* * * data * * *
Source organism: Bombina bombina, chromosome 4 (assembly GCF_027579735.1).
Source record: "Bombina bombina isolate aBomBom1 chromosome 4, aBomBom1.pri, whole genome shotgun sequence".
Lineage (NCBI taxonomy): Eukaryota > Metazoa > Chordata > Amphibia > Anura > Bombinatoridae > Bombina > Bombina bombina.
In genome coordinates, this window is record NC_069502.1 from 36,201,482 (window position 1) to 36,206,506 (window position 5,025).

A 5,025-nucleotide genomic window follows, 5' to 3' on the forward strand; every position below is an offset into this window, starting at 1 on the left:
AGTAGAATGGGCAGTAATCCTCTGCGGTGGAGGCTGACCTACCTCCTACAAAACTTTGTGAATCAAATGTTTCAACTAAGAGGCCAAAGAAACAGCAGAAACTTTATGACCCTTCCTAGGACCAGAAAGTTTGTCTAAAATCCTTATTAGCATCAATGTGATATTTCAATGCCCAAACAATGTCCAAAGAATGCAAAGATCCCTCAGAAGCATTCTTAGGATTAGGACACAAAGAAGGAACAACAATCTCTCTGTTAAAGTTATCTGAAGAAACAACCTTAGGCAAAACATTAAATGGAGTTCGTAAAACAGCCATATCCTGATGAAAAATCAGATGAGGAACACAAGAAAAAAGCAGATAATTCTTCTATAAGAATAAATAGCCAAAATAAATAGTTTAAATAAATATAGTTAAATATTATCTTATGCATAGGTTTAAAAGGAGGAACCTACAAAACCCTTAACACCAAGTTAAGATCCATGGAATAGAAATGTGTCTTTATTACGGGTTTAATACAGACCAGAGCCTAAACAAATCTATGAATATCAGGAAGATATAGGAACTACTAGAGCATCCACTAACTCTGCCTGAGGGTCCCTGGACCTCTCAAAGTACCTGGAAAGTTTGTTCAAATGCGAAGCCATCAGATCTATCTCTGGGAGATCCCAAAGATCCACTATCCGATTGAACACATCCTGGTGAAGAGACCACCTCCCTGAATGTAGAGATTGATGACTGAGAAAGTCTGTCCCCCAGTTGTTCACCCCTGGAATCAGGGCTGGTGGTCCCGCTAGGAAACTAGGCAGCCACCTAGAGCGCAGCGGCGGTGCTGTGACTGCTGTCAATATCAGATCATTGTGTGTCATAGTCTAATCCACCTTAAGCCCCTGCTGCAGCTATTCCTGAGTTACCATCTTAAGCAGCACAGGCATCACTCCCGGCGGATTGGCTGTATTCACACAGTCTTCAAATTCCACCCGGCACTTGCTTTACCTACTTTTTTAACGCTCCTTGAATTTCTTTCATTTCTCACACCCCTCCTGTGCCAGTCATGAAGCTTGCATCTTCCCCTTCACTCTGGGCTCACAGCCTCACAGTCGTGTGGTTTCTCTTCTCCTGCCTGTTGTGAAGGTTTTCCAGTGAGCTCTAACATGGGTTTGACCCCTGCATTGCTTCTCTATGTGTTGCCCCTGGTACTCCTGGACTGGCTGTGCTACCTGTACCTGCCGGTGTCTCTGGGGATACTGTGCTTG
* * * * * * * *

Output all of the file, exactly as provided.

Source organism: Bombina bombina, chromosome 4 (assembly GCF_027579735.1).
Source record: "Bombina bombina isolate aBomBom1 chromosome 4, aBomBom1.pri, whole genome shotgun sequence".
Lineage (NCBI taxonomy): Eukaryota > Metazoa > Chordata > Amphibia > Anura > Bombinatoridae > Bombina > Bombina bombina.
In genome coordinates, this window is record NC_069502.1 from 36,201,482 (window position 1) to 36,206,506 (window position 5,025).

A 5,025-nucleotide genomic window follows, 5' to 3' on the forward strand; every position below is an offset into this window, starting at 1 on the left:
AGTAGAATGGGCAGTAATCCTCTGCGGTGGAGGCTGACCTACCTCCTACAAAACTTTGTGAATCAAATGTTTCAACTAAGAGGCCAAAGAAACAGCAGAAACTTTATGACCCTTCCTAGGACCAGAAAGTTTGTCTAAAATCCTTATTAGCATCAATGTGATATTTCAATGCCCAAACAATGTCCAAAGAATGCAAAGATCCCTCAGAAGCATTCTTAGGATTAGGACACAAAGAAGGAACAACAATCTCTCTGTTAAAGTTATCTGAAGAAACAACCTTAGGCAAAACATTAAATGGAGTTCGTAAAACAGCCATATCCTGATGAAAAATCAGATGAGGAACACAAGAAAAAAGCAGATAATTCTTCTATAAGAATAAATAGCCAAAATAAATAGTTTAAATAAATATAGTTAAATATTATCTTATGCATAGGTTTAAAAGGAGGAACCTACAAAACCCTTAACACCAAGTTAAGATCCATGGAATAGAAATGTGTCTTTATTACGGGTTTAATACAGACCAGAGCCTAAACAAATCTATGAATATCAGGAAGATATAGGAACTACTAGAGCATCCACTAACTCTGCCTGAGGGTCCCTGGACCTCTCAAAGTACCTGGAAAGTTTGTTCAAATGCGAAGCCATCAGATCTATCTCTGGGAGATCCCAAAGATCCACTATCCGATTGAACACATCCTGGTGAAGAGACCACCTCCCTGAATGTAGAGATTGATGACTGAGAAAGTCTGTCCCCCAGTTGTTCACCCCTGGAATCAGGGCTGGTGGTCCCGCTAGGAAACTAGGCAGCCACCTAGAGCGCAGCGGCGGTGCTGTGACTGCTGTCAATATCAGATCATTGTGTGTCATAGTCTAATCCACCTTAAGCCCCTGCTGCAGCTATTCCTGAGTTACCATCTTAAGCAGCACAGGCATCACTCCCGGCGGATTGGCTGTATTCACACAGTCTTCAAATTCCACCCGGCACTTGCTTTACCTACTTTTTTAACGCTCCTTGAATTTCTTTCATTTCTCACACCCCTCCTGTGCCAGTCATGAAGCTTGCATCTTCCCCTTCACTCTGGGCTCACAGCCTCACAGTCGTGTGGTTTCTCTTCTCCTGCCTGTTGTGAAGGTTTTCCAGTGAGCTCTAACATGGGTTTGACCCCTGCATTGCTTCTCTATGTGTTGCCCCTGGTACTCCTGGACTGGCTGTGCTACCTGTACCTGCCGGTGTCTCTGGGGATACTGTGCTTG